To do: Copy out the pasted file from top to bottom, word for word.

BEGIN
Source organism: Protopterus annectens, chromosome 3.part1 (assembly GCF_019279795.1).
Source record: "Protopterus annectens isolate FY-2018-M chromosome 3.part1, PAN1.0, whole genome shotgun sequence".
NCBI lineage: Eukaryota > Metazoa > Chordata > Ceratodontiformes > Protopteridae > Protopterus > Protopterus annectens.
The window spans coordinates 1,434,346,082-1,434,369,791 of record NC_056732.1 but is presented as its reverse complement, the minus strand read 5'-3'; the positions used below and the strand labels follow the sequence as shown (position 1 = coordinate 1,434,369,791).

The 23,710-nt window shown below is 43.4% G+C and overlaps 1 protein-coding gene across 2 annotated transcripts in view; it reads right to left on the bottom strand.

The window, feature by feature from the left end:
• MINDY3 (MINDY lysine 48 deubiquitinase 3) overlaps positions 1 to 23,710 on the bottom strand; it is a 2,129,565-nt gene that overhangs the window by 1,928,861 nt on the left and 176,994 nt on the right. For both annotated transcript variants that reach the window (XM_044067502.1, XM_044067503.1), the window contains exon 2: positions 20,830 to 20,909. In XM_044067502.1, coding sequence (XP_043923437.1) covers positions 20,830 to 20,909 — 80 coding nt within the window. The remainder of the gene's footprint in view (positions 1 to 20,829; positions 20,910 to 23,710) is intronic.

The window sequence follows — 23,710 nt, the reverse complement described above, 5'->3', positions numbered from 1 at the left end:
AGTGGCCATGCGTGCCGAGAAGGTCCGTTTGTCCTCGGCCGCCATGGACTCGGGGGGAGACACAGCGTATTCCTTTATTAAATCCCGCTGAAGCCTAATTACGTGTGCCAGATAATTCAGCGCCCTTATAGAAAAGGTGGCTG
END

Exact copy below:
Source organism: Protopterus annectens, chromosome 3.part1 (assembly GCF_019279795.1).
Source record: "Protopterus annectens isolate FY-2018-M chromosome 3.part1, PAN1.0, whole genome shotgun sequence".
NCBI lineage: Eukaryota > Metazoa > Chordata > Ceratodontiformes > Protopteridae > Protopterus > Protopterus annectens.
The window spans coordinates 1,434,346,082-1,434,369,791 of record NC_056732.1 but is presented as its reverse complement, the minus strand read 5'-3'; the positions used below and the strand labels follow the sequence as shown (position 1 = coordinate 1,434,369,791).

The 23,710-nt window shown below is 43.4% G+C and overlaps 1 protein-coding gene across 2 annotated transcripts in view; it reads right to left on the bottom strand.

The window, feature by feature from the left end:
• MINDY3 (MINDY lysine 48 deubiquitinase 3) overlaps positions 1 to 23,710 on the bottom strand; it is a 2,129,565-nt gene that overhangs the window by 1,928,861 nt on the left and 176,994 nt on the right. For both annotated transcript variants that reach the window (XM_044067502.1, XM_044067503.1), the window contains exon 2: positions 20,830 to 20,909. In XM_044067502.1, coding sequence (XP_043923437.1) covers positions 20,830 to 20,909 — 80 coding nt within the window. The remainder of the gene's footprint in view (positions 1 to 20,829; positions 20,910 to 23,710) is intronic.

The window sequence follows — 23,710 nt, the reverse complement described above, 5'->3', positions numbered from 1 at the left end:
AGTGGCCATGCGTGCCGAGAAGGTCCGTTTGTCCTCGGCCGCCATGGACTCGGGGGGAGACACAGCGTATTCCTTTATTAAATCCCGCTGAAGCCTAATTACGTGTGCCAGATAATTCAGCGCCCTTATAGAAAAGGTGGCTG